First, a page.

Deep Space – After a cosmic chase lasting months and covering millions of miles, a comet-hunting spacecraft finally caught its icy quarry.
NASA's Deep Impact probe zoomed to within 435 miles (700 kilometers) of Comet Hartley 2 at 10:01 a.m. EDT (1401 GMT) today, taking pictures all the while. The close encounter marked just the fifth time that a spacecraft has ever visited a comet. [Brief History of Comet Close Encounters.]
Mission scientists hope the rendezvous reveals what Hartley 2's icy nucleus is made of. By comparing Hartley 2 to the four other comets spacecraft have visited, they're hoping to gain a better understanding of comet structure and behavior, and perhaps of the solar system's formation.
"This comet is unlike any we've visited before, and we don't know what we're going to find," Mike A'Hearn of the University of Maryland, principal investigator of Deep Impact's mission, said before the encounter.
Researchers are eagerly anticipating sifting through the wealth of comet observations Deep Impact is expected to beam back to Earth. During the encounter, the spacecraft is expected to snap about 118,000 images, NASA officials said.
A long road to Hartley 2
The $252 million Deep Impact spacecraft took a circuitous route to Comet Hartley 2.
NASA launched the current spacecraft in 2005 to serve as a mother ship for the Deep Impact mission, which intentionally sent an impactor probe crashing into the comet Tempel 1 in July 2005 to study the object's composition.
After that mission ended, NASA decided to squeeze some more life out of the Deep Impact observer spacecraft. They planned to send it after a comet named Boethin, aiming for a close flyby in December 2008. But that didn't pan out because Boethin vanished, likely breaking up into many tiny pieces.
So researchers settled instead on Comet Hartley 2, a small ice ball that makes a long, looping trip around the sun once every 6 ½ years. The comet was discovered in 1986 by Australian astronomer Malcolm Hartley, who planned to be in the Deep Impact mission control center at JPL during the rendezvous.
On June 27 of this year, Deep Impact whipped past Earth, using our planet's gravity to set it on a course for Hartley 2. The extended mission to rendezvous with Comet Hartley 2 costs about $42 million, NASA officials have said.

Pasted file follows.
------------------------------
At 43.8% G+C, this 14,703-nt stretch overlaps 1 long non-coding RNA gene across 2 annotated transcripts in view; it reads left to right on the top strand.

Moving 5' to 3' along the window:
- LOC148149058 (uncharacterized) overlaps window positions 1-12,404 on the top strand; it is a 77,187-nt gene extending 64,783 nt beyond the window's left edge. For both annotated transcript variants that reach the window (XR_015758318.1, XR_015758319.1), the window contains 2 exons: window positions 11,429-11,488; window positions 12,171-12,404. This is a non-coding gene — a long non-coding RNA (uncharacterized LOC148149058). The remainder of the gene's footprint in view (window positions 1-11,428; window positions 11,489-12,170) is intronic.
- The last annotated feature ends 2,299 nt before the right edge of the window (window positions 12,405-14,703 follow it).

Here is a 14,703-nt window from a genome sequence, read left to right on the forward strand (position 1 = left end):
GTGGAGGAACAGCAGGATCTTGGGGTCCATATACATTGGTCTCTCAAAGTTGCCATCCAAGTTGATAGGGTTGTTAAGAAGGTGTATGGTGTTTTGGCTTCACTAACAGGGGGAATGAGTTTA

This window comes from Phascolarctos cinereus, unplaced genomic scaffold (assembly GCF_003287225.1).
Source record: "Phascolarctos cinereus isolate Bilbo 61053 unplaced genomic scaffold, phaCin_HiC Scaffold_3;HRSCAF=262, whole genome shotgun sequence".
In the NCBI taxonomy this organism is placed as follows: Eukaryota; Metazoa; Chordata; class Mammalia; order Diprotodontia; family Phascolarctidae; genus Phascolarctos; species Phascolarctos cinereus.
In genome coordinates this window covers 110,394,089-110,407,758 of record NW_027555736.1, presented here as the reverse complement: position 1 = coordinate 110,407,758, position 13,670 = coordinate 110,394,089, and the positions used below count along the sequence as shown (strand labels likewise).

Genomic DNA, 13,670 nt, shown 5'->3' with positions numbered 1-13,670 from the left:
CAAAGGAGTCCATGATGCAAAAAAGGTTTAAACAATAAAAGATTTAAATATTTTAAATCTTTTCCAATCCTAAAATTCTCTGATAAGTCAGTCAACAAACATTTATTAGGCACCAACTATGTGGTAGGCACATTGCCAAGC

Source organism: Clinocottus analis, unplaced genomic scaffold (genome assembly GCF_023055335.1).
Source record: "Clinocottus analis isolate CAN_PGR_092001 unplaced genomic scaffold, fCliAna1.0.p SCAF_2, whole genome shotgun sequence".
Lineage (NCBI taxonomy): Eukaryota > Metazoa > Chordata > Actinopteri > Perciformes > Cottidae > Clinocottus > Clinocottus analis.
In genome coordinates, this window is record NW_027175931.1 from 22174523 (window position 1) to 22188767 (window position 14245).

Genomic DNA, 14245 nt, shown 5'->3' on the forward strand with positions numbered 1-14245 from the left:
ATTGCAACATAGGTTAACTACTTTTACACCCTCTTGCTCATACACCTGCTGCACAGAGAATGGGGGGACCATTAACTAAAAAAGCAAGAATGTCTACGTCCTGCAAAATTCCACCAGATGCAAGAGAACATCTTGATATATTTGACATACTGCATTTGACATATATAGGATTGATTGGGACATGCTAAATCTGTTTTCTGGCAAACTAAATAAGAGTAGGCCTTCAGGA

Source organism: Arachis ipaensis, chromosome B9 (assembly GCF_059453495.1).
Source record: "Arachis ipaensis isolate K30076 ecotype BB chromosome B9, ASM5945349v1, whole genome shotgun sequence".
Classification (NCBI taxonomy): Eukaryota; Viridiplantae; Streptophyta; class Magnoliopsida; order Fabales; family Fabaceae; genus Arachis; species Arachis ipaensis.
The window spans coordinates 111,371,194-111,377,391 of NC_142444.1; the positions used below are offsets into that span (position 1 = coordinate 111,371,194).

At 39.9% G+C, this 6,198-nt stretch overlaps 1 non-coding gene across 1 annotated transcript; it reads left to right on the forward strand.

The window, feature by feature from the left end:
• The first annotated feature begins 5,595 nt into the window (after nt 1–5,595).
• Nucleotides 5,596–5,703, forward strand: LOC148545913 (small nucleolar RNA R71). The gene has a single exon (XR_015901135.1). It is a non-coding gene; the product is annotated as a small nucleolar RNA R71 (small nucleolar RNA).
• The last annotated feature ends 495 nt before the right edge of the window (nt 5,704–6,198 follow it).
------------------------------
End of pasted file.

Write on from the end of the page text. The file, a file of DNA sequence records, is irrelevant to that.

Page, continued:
In September, Deep Impact went into approach mode as it neared its icy target, taking pictures and gathering data to prepare for the flyby.
Yesterday, at about 4 p.m. EDT (2200 GMT), it switched to encounter mode. Deep Impact locked its instruments — two telescopes with digital color cameras and an infrared spectrometer — on Hartley 2, and the data started pouring in.
Deep Impact will continue photographing Comet Hartley 2 for about three weeks as the comet speeds off into the dark reaches of space. After that point, the spacecraft's comet-watching mission will be basically over, and Deep Impact will be decommissioned after a final calibration run, NASA officials said.
The spacecraft can retire with its head held high, having delivered on two separate comet-hunting missions, mission managers said.
"This is going to give us the most extensive observation of a comet to date," said Tim Larson of NASA's Jet Propulsion Laboratory. Larson is project manager of Deep Impact's mission to Hartley 2, which NASA calls EPOXI.
Waiting for the data deluge
The first photos should start flowing into researchers' computers within an hour or so after the rendezvous, scientists said. But the complete data dump will take awhile.
"We will be waiting," A'Hearn said. "The best images won't reach Earth until many hours after the actual encounter." [The Best Comet Photos of All Time.]
Data from the close approach will continue to download through Saturday (Nov. 6), but NASA will release preliminary results sooner than that.
A news conference is scheduled for 4 p.m. EDT (2200 GMT) today (Nov. 4), agency officials said.
NASA's broad EPOXI mission has been using the recycled and repurposed Deep Impact spacecraft to track and study various celestial objects. The name "EPOXI" is derived from the mission's dual science investigations — the Extrasolar Planet Observation and Characterization (EPOCh) and Deep Impact Extended Investigations (DIXI).
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